Libya's chaos is Obama's shame

That knowledge may have also motivated Obama’s decision to make Libya a drive-by war. “What I didn’t want,” Obama told reporter Michael Lewis, “is a month later a call from our allies saying, ‘It’s not working — you need to do more.’ So the question is: How can I cabin our commitment in a way that is useful?”

In other words, the only thing Obama learned from Iraq and Afghanistan seemed to be that nation-building is costly, difficult, and lengthy. He must have missed the lesson that the removal of one evil can open the door to greater ones.

Libyans tell CNN reporter Jomana Karadsheh that they feel America and our allies “did not really do enough to try and build a military, build a state.” We didn’t really “try and demobilize and disarm the militias in the aftermath of the revolution,” as Karadsheh put it.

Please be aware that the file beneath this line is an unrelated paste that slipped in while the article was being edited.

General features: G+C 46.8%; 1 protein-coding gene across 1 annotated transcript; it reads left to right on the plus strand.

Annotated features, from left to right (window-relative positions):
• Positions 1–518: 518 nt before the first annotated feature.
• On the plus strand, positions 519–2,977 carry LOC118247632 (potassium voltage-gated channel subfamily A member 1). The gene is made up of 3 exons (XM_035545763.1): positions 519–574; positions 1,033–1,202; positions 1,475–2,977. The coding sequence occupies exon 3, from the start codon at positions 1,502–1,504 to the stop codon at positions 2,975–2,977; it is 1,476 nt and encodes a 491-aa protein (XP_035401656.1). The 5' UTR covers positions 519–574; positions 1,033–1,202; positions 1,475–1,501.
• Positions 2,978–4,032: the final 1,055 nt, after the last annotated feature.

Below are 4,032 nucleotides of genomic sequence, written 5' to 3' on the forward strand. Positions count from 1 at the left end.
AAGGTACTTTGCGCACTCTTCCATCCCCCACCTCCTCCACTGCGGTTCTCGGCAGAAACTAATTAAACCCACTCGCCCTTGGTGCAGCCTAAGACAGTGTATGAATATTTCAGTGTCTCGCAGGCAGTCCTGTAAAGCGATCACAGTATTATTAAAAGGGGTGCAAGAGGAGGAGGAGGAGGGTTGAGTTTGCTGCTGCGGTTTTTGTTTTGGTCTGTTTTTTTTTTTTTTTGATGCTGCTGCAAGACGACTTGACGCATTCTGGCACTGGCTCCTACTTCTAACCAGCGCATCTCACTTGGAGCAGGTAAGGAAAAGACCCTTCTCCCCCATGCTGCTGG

At every stage, though, the administration behaved shamefully. Obama never tried to persuade Americans his war was just. He never sought the congressional action that would have made his war — sorry, his “kinetic military action” — legal. At one point, administration officials even floated the idea that they could frustrate the intent of the 1973 War Powers Resolution and its 60-day limit on unauthorized wars by momentarily stopping and then immediately restarting U.S. involvement. Obama never told the truth, perhaps for fear it would make his war more unpopular. And he never made the commitment to staying and rebuilding that could have made his war a success.